Given the risks and uncertainties relating to forward-looking statements, investors should not place undue reliance on such statements. Forward-looking statements included in this Report speak only as of the date of this Report and are not guarantees of future performance. Although we believe that the expectations reflected in the forward-looking statements are reasonable, such expectations may prove to be incorrect. All subsequent written and oral forward-looking statements attributable to us, or persons acting on our behalf, are expressly qualified in their entirety by these cautionary statements. The risks and uncertainties mentioned previously relate to, among other matters, the following:

 

  Economic uncertainty and financial market conditions may impact our customer base, suppliers and backlog;
     
  Our backlog is subject to unexpected adjustments and cancellations and, therefore, may not be a reliable indicator of our future earnings;
     
  We measure extent of progress towards completion to recognize revenue on our fixed price contracts, which could result in volatility in our results of operations;
     
  A portion of our contracts may contain terms with penalty provisions;
     
  Fluctuations in the price and supply of raw materials used to manufacture our products may reduce our profits and could materially impact our ability to meet commitments to our customers;
     
  Our operations could be adversely impacted by the continuing effects of government regulations;
     
  International and political events may adversely affect our operations;
     
  Our operating results may vary significantly from quarter to quarter;
     
  We may be unsuccessful at generating profitable internal growth;
     
  The departure of key personnel could disrupt our business;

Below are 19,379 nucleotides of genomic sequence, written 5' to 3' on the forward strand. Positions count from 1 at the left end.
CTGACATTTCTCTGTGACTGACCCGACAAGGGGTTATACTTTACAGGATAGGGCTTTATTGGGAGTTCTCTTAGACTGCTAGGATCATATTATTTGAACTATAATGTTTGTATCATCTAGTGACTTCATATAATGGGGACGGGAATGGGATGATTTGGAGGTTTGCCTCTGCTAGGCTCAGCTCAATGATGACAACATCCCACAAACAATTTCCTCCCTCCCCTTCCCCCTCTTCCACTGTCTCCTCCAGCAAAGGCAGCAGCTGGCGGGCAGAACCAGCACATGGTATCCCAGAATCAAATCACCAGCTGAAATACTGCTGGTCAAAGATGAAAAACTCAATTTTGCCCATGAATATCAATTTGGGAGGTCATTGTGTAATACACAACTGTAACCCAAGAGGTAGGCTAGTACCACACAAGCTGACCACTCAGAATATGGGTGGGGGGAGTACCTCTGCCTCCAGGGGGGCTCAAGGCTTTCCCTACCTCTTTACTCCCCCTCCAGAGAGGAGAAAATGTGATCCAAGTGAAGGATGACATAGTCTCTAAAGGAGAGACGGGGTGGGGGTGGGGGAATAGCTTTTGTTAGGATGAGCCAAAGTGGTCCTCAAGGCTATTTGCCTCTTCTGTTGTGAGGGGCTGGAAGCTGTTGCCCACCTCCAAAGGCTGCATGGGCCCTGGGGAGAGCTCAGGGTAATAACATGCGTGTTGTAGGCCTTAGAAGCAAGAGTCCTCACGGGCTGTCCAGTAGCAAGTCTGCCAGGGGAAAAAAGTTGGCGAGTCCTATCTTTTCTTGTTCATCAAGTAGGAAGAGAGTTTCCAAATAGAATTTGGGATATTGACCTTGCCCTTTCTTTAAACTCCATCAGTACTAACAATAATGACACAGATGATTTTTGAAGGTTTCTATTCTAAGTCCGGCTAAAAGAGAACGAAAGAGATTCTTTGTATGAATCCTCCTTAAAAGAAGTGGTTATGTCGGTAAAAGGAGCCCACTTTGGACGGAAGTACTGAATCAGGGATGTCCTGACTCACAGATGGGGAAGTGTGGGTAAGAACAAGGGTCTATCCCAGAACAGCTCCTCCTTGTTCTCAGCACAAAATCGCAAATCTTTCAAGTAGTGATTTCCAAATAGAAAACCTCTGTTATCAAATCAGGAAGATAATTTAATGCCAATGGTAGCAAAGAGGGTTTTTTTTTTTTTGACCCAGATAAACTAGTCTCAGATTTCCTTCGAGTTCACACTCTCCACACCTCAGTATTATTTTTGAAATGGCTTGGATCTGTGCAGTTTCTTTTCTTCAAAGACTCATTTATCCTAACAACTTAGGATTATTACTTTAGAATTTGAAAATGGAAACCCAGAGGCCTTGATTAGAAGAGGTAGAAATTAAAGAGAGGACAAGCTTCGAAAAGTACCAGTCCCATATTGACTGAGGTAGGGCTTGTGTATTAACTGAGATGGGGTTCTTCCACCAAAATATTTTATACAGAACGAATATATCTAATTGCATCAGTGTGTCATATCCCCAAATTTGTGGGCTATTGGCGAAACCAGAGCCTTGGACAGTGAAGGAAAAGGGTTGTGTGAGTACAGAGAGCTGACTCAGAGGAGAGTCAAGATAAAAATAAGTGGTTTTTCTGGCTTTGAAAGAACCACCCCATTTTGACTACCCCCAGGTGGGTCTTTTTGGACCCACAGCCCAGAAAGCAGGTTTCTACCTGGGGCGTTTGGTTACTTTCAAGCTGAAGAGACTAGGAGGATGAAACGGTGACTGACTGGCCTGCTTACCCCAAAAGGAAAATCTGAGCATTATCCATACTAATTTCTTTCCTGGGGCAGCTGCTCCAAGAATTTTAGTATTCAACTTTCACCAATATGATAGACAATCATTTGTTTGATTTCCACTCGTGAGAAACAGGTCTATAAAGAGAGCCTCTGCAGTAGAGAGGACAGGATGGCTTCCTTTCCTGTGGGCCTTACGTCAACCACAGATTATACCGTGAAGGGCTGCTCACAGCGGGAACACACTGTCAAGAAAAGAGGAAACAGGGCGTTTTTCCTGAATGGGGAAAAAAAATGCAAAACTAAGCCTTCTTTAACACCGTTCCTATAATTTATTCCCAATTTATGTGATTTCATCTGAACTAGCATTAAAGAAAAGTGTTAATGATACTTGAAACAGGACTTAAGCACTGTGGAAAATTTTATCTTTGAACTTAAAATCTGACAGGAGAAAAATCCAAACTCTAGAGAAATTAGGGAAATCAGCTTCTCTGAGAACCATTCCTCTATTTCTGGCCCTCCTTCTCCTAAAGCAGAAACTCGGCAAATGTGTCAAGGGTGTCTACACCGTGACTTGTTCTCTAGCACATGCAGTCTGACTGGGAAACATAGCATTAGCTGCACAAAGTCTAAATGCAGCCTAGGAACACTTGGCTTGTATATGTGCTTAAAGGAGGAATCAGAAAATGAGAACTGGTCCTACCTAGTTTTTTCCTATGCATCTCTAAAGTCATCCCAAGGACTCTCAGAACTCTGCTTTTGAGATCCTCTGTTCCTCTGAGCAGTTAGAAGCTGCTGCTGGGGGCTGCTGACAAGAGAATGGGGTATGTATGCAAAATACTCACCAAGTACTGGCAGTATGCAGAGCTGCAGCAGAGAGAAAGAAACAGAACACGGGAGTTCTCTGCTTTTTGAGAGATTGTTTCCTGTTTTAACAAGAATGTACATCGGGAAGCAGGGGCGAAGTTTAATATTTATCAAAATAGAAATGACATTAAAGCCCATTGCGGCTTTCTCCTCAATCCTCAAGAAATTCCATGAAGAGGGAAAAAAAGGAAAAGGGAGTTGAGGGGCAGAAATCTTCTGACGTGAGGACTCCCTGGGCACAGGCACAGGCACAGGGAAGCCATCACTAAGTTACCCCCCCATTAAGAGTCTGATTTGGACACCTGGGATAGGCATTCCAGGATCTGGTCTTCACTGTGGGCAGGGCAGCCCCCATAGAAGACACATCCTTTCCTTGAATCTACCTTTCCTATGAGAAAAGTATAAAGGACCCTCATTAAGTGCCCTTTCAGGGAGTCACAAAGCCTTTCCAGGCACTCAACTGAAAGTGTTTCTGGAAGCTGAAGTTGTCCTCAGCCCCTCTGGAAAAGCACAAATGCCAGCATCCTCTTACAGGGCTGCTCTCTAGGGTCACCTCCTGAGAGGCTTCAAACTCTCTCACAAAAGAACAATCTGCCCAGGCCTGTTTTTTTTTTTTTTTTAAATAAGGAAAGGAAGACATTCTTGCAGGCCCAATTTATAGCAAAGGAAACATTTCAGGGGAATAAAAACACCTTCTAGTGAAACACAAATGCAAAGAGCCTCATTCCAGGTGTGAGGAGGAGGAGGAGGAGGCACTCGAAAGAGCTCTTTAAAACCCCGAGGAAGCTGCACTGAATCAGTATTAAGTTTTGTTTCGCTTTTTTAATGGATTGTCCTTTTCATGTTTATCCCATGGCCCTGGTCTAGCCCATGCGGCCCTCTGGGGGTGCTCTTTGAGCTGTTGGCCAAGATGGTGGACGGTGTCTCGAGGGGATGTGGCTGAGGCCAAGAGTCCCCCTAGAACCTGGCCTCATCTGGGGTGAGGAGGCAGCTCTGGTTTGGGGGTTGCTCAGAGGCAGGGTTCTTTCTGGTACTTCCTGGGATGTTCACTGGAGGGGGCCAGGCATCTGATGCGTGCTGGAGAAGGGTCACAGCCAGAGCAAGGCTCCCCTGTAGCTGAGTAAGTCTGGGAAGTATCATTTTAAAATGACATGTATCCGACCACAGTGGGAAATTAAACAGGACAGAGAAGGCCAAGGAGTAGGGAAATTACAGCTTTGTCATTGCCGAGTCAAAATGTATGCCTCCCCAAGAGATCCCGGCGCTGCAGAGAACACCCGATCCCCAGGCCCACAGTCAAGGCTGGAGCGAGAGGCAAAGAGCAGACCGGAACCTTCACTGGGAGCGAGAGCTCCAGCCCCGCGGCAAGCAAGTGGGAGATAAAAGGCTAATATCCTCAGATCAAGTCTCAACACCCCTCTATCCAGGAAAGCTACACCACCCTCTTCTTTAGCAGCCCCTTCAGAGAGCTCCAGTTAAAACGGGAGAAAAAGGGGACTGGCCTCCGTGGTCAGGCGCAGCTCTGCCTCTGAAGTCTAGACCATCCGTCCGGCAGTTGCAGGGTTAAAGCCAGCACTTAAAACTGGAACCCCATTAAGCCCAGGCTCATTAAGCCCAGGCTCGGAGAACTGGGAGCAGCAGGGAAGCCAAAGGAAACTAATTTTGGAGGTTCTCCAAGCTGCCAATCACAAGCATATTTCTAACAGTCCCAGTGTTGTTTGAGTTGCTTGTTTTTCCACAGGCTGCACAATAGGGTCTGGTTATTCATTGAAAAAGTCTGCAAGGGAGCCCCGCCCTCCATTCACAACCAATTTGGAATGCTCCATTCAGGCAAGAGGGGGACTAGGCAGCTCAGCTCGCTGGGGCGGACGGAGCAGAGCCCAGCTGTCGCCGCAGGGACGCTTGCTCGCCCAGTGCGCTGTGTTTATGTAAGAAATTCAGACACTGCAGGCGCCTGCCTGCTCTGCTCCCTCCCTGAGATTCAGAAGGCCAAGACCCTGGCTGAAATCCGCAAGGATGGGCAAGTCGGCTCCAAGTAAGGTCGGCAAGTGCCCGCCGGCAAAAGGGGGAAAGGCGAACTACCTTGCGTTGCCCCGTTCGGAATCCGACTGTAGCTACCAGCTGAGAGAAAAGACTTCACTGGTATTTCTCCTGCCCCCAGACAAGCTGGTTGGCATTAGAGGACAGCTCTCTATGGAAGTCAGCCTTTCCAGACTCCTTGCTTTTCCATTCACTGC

Our business requires skilled labor, and we may be unable to attract and retain qualified employees; and
     
  Unfavorable legal outcomes could have a negative impact on our business.

 

 

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Document Summaries

 

Descriptions of documents and agreements contained in this Report are provided in summary form only, and such summaries are qualified in their entirety by reference to the actual documents and agreements filed as exhibits to our Annual Report on Form 10-K for the year ended December 31, 2018, other periodic and current reports we have filed with the SEC, or this Report.

 

Access to Filings

 

Access to our Annual Reports on Form 10-K, Quarterly Reports on Form 10-Q, Current Reports on Form 8-K, and amendments thereto, filed with or furnished to the SEC pursuant to Section 13(a) of the Exchange Act, as well as reports filed by our executive officers and directors pursuant to Section 16(a) of the Exchange Act, may be obtained through our website (http://www.deepdowninc.com) as soon as reasonably practicable after we, or our executive officers and directors, have filed or furnished such material with the SEC. The contents of our website are not, and shall not be deemed to be, incorporated into this Report.

 

 

 

 

 

 

 

 

 

 

 

 

 

 

 

 

 

 

 

 

 

 

 

 

 

 

 

 

 

 

 

 

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TABLE OF CONTENTS

 

    Page No.
     
PART I. FINANCIAL INFORMATION
 
Item 1. Financial Statements 1
  Unaudited Condensed Consolidated Balance Sheets at September 30, 2019 and December 31, 2018 1
  Unaudited Condensed Consolidated Statements of Operations for the Three and Nine Months Ended September 30, 2019 and 2018 2
  Unaudited Condensed Consolidated Statements of Changes in Stockholders’ Equity for the Three and Nine Months Ended September 30, 2019 and 2018 3
  Unaudited Condensed Consolidated Statements of Cash Flows for the Nine Months Ended September 30, 2019 and 2018 4
  Notes to Unaudited Condensed Consolidated Financial Statements 5
Item 2. Management’s Discussion and Analysis of Financial Condition and Results of Operations 15
Item 3. Quantitative and Qualitative Disclosures About Market Risk 19
Item 4. Controls and Procedures 20
   
PART II. OTHER INFORMATION
   
Item 1. Legal Proceedings 21
Item 1A. Risk Factors 21
Item 2. Unregistered Sales of Equity Securities and Use of Proceeds 21